I had an '88 Dodge Ram d150 with the V6 (basically a 318ci with 2
cylinders lopped off). It ran great but the body was rough, so I sold
it for $100 more than I paid for it and bought a cream puff '87 Ram D150
with a slant 6. This second truck had 80K miles and was garaged since
new, no rust, very, very clean and nice. The slant 6 was fine for the
hauling and towing I had to do, but that V6 sure was smoother. Well, I
guess it's a moot point since you can't even get an inline engine in a
Dodge full size truck anymore.
Since I am the original poster of that reply (6 mos ago), the argument was
about a V6 design, not an inline design and I am also a proud owner of an
'04 CTD. Of course that also excludes the slant six as well. On another
note, the slant six also had a nuch weaker bottom end in comparison to the
GM and Ford equivelents. (5 vs 7 main bearings) This however was not an
issue at stock power levels. As for not seeing inline engines as much as
before, I am afraid it is because of packaging restraints created by
today's compact body styles.
There was nothing weaker about the bottom end of a slant six. It long
stroke with a small bore required a different main bearing arrangement
to keep engine compact. It had less bearing but the ones it had were
very healthy and sturdy and nothing cheap in their design at all. The
old slant six is likely the most durable 6 ever built and emmsions
killed it off, not bad design. I owned a few slant 6's of the 60's era
in the early to mid 70's and they were fine smooth engines and powerfull
for their size too. Back it 74 when I was redeploying to another base in
my 66 Cornet with a slant 6 I ran it across about all of Oklahoma at 90
MPH plus in summer heat with no problems. One fine motor.
Steve Lusardi wrote:
I'll agree about the "leaning tower of power" being a STRONG engine.
I consistently revved my '63 170 over 6 thousand RPM, where it
delivered 206 HP (dyno verified) to the rear wheels through a
torqueflite. This was not a weekend racer, but an everyday street
driven engine. It was still going strong at almost 200,000 miles on
the original stock bottom end when I sold it.
The '69 225 would not rev much over 5 grand, and was not nearly as
highly tuned, but I drove that Dart across Montana at 104 MPH back in
Well, the slant 6 in my Ram wasn't that unsmooth. It was alright I guess;
it ran great (esp. after replacing the plugged up cat converter). Besides
the '87 Ram D150 with a slant 6, I also have owned a '64 Dart 170 with a \6
bought from the original owner in '95 for $700 with 90k miles and ran
wonderfully and just had a faded paint job. I should have kept it and
painted it instead of selling it. Stupid, stupid mistake. I also have
owned a '72 Plymouth Volare that I bought at a charity auction for $300.
That was a wonderful car -- 70k miles, white 4 door, plain jane low option
car that was unmolested. It had no carpet, plain small hubcaps (original),
radio delete (it still had the plastic cover that Chrysler put on cars that
didn't come with a radio) but it did have the auto tranny (the only option
Driving the '72 Volare 4 door was like driving some sort of municipal or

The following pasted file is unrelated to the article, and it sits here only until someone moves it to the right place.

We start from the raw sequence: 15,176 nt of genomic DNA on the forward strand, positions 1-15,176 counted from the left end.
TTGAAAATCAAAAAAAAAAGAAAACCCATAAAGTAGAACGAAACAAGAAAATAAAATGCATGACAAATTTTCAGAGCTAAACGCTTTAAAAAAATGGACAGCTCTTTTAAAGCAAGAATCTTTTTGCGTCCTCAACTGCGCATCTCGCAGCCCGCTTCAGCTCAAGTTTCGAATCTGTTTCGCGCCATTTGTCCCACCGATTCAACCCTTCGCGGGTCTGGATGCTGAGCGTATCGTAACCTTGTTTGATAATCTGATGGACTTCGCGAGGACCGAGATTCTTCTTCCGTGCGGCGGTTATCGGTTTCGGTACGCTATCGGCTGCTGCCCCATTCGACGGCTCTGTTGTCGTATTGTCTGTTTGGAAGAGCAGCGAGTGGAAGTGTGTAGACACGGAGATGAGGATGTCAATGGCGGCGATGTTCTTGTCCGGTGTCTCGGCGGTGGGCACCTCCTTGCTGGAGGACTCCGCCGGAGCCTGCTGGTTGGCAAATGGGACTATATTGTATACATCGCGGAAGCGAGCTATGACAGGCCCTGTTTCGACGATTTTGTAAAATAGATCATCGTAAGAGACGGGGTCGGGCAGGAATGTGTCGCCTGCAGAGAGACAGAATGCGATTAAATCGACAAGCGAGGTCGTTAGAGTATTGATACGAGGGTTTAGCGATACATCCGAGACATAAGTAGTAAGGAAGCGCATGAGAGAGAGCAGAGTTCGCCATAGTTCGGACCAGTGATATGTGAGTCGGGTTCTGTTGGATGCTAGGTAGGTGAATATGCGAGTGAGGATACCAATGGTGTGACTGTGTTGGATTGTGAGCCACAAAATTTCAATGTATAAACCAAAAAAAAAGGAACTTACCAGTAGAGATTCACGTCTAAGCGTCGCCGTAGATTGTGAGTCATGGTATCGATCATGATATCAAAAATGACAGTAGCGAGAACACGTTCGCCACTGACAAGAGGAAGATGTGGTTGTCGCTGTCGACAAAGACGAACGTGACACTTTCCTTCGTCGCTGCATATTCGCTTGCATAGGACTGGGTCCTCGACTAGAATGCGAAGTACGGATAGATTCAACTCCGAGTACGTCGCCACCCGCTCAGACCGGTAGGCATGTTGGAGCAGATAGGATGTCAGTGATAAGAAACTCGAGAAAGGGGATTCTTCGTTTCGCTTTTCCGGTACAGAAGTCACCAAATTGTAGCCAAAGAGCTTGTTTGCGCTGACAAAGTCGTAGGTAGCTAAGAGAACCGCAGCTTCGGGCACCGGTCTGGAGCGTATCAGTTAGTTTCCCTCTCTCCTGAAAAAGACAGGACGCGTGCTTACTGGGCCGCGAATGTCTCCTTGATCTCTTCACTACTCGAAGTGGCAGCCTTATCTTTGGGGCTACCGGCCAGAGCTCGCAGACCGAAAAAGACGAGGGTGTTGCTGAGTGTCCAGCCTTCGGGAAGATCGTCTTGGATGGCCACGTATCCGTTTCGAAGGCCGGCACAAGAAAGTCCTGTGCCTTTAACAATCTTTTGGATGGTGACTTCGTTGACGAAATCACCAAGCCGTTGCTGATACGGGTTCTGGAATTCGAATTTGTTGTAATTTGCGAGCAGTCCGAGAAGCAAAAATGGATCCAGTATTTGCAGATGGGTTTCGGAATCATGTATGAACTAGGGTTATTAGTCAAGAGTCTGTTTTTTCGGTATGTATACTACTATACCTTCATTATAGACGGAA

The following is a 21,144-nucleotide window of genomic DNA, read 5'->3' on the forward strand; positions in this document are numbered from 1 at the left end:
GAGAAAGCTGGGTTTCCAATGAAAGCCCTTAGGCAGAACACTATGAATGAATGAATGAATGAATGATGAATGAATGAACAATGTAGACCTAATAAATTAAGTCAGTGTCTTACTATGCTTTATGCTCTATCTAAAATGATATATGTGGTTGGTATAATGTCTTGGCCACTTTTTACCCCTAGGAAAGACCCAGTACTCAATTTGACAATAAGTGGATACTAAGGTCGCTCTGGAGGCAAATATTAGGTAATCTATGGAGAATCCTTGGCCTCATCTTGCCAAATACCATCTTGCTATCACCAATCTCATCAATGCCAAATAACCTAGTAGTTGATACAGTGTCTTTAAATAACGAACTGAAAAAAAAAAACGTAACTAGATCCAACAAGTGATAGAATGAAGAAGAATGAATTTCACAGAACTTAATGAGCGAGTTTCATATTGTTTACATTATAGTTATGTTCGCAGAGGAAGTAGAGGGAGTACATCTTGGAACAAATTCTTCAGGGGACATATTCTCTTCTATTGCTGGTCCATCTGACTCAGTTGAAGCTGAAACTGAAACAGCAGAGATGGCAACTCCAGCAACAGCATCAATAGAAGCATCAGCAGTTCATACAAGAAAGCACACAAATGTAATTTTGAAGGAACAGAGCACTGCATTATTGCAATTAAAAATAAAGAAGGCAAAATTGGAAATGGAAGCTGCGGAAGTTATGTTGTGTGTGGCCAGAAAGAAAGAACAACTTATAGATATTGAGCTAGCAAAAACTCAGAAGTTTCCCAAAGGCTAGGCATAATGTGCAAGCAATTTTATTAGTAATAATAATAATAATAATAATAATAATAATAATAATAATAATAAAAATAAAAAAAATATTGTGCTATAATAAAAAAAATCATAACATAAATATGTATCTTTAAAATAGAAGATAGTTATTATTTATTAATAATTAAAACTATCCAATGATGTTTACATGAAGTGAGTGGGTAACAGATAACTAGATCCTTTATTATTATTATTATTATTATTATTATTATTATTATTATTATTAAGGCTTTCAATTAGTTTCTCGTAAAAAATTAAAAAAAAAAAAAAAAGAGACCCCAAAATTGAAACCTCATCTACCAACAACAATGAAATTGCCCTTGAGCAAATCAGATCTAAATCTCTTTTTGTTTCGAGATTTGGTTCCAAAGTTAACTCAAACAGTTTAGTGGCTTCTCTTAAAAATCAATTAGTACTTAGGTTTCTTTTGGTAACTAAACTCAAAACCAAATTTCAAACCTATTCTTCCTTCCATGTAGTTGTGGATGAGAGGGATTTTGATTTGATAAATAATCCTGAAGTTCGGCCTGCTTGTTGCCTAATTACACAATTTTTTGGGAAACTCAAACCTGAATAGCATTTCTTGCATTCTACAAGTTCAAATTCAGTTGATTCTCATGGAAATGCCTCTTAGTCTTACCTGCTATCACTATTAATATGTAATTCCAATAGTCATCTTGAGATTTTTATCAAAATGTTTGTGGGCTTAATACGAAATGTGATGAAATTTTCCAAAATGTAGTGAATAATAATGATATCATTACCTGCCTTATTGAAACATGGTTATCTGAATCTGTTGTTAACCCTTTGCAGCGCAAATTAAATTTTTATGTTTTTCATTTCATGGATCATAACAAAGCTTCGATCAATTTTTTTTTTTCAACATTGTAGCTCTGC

gov't car or an unmarked detective's car or something. It ran perfectly
after a full tuneup, but the cylinder head cracked while my sister was
borrowing it. I gave a mechanic "friend" of mine $1000 to install a
rebuilt head (that he could get for $200 from an acquaintance of his) and
while it was apart, do a ring job/rod bearing job, change gaskets, flush
the tranny, etc.. But instead of doing it that way, he just tore the head
off of an old Duster in his friend's junkyard and put that in my Volare and
then he just pocketed (stole) the $1000, without doing any additional work
on the Volare (rings, bearings, etc.). The Volare ran like crap after he
worked on it and had coolant/oil mixing. I was pissed and never did get
that money back from him. I sold the Volare, in disgust. But I'd like to
pick up another '70's Dart or Volare 4 door or even an Aspen.
Ya know, it's funny that, years ago, engineers from the current owners of
Mopar (Diamler / Mercedes) don't agree that the /6 lower end is weak . . in
1960 they said the entire engine was the best engine ever designed. And it
was the most produced of all the Mopar mills
Now, having personally taken 3 slant sixes over 100,000 miles myself (160K,
350K and 285 K), I think you're full of bull about the weak lower end.
By the way, a inline six is about the same length (except for the slant six
which is about as long as a V-8) as a V-10, give or take a couple inches.
And a whole lot narrower.
Ah, he finally got it broken in. Darn near as bad as a Cummins on break-in.
I got worried, for no reason of course, about my first /6 so I overhauled it
at 166,000 miles. It had been a well maintained car owned by a vacuum
cleaner salesman and when I miked the journals there was less than 1/2 of
1/1000 of an inch wear. Bore didn't even have a ridge, so I honed them,
popped in new rings, bearings, timing set and a rebuiilt milled head
(0.090"). Then I installed a low restriction exhaust and rejetted the carb
(the big BBS single) and started kicking some 2 barrel V-8 butt.
yea we loved the truck and had not a minutes problem out of the engine. but
we needed something a little bigger and more family friendly so we sold it
and bought the 99 v10 (what a differnce in mileage).
thats about the size of it....but it was fun =)
last ride to the dealer to trade the v10 in on the 05 ctd my brother in law
rode with. floored it from rolling start @ 70 scared the sh*t out of him!
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